Intermittent Fasting for Hormone Balance: Pros and Cons

  • July 15, 2022

When your patient asks about using weight loss to balance their hormones, the topic of intermittent fasting may come up. But, what is it exactly? Does intermittent fasting affect weight-regulating hormones? And what are the pros and cons of trying intermittent fasting? Here’s how you can educate and guide men and women through these questions.

What is Intermittent Fasting?

How and when we eat affects the body just as much as what we eat. Intermittent fasting is the process of alternating periods of consuming food and abstaining from food — most people who fast drink water throughout the entire cycle. 

So, why do people fast? Intermountain Healthcare (formerly SCL Health) explains that during periods of fasting, the body’s insulin levels decrease, which triggers fat burning in the body. This reaction is known as being in a state of ketosis. At a high level, intermittent fasting helps optimize metabolism, balance hormones, reduce overeating, decrease fat storage in the body, reduce weight gain and improve overall health. Some patients will pair intermittent fasting with a ketogenic diet to expedite their results.

Two of the more popular fasting protocols are 8:16 and 10:14. The first number indicates the period in hours each day a person may consume food. The second number represents the fasting window. For example, someone following an 8:16 eating window may structure their day by drinking water (or any low-caloric beverage, such as unsweetened herbal tea) and then having their first meal at noon. As such, noon is when the eight-hour window would start. Their final meal of the day would need to finish by 8:00 p.m., and no late evening snacking. They would then fast for 16 hours, until noon again the next day, and repeat the cycle.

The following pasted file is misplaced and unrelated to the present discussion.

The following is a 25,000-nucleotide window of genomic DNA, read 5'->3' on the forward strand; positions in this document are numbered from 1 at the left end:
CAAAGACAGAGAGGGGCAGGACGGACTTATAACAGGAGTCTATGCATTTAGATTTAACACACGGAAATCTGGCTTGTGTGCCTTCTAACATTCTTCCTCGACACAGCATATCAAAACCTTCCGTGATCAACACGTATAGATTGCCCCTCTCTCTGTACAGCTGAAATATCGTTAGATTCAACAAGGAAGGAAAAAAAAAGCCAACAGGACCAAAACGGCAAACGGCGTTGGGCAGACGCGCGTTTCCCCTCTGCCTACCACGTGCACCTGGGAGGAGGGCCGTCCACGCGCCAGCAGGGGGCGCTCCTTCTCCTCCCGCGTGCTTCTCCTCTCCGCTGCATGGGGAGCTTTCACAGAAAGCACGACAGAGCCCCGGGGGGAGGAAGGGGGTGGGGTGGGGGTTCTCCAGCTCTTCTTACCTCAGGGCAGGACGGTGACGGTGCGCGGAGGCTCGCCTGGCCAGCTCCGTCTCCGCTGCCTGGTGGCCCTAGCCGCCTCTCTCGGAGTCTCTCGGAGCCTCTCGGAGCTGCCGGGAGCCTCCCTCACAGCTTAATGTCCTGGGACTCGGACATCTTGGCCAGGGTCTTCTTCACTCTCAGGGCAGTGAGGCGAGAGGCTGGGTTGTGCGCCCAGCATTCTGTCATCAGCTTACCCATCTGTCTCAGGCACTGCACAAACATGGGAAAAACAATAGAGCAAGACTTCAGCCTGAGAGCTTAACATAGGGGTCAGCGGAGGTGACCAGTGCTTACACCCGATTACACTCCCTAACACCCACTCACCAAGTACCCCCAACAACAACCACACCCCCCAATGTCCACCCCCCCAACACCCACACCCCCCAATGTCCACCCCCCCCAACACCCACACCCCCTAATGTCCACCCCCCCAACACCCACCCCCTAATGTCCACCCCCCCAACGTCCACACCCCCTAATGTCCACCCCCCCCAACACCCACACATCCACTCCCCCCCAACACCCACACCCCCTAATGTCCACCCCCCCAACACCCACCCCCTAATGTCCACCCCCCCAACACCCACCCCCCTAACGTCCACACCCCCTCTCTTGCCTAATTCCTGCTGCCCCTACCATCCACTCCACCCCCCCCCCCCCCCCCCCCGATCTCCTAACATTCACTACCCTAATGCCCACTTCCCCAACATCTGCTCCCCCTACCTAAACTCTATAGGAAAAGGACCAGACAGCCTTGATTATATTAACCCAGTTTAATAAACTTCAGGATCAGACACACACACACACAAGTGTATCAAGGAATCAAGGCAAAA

While practicing calorie restriction, most participants focus on improving their nutrition, according to Julia Zumpano, RD, in a podcast interview with the Cleveland Clinic. A focus on whole foods, including fresh fruits, vegetables, grains, lean proteins, and plant-based fats, is recommended. Avoiding highly processed foods like crackers, chips and candy is also advised to get the greatest health benefits from fasting. 

With any dietary shift, there are pros and cons. Let’s look at how intermittent fasting affects hormone production and hormone balance.

How Fasting Affects Our Hormones

Fasting affects the hormone secretion amounts and timing in the body. Depending on the patient’s current medical condition and concerns, this could be a benefit or a detriment.